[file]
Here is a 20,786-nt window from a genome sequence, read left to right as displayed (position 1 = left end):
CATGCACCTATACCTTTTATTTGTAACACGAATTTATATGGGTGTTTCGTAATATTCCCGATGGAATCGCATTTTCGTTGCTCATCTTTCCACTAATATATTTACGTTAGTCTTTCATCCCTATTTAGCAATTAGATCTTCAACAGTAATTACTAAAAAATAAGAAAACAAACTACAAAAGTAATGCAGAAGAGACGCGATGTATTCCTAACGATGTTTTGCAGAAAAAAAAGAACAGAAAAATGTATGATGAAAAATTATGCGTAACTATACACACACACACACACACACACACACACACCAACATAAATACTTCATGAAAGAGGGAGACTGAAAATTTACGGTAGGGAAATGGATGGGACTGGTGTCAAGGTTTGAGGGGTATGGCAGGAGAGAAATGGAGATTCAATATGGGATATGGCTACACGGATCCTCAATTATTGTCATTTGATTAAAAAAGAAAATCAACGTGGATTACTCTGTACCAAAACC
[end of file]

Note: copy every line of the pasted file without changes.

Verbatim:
Here is a 20,786-nt window from a genome sequence, read left to right as displayed (position 1 = left end):
CATGCACCTATACCTTTTATTTGTAACACGAATTTATATGGGTGTTTCGTAATATTCCCGATGGAATCGCATTTTCGTTGCTCATCTTTCCACTAATATATTTACGTTAGTCTTTCATCCCTATTTAGCAATTAGATCTTCAACAGTAATTACTAAAAAATAAGAAAACAAACTACAAAAGTAATGCAGAAGAGACGCGATGTATTCCTAACGATGTTTTGCAGAAAAAAAAGAACAGAAAAATGTATGATGAAAAATTATGCGTAACTATACACACACACACACACACACACACACACACCAACATAAATACTTCATGAAAGAGGGAGACTGAAAATTTACGGTAGGGAAATGGATGGGACTGGTGTCAAGGTTTGAGGGGTATGGCAGGAGAGAAATGGAGATTCAATATGGGATATGGCTACACGGATCCTCAATTATTGTCATTTGATTAAAAAAGAAAATCAACGTGGATTACTCTGTACCAAAACC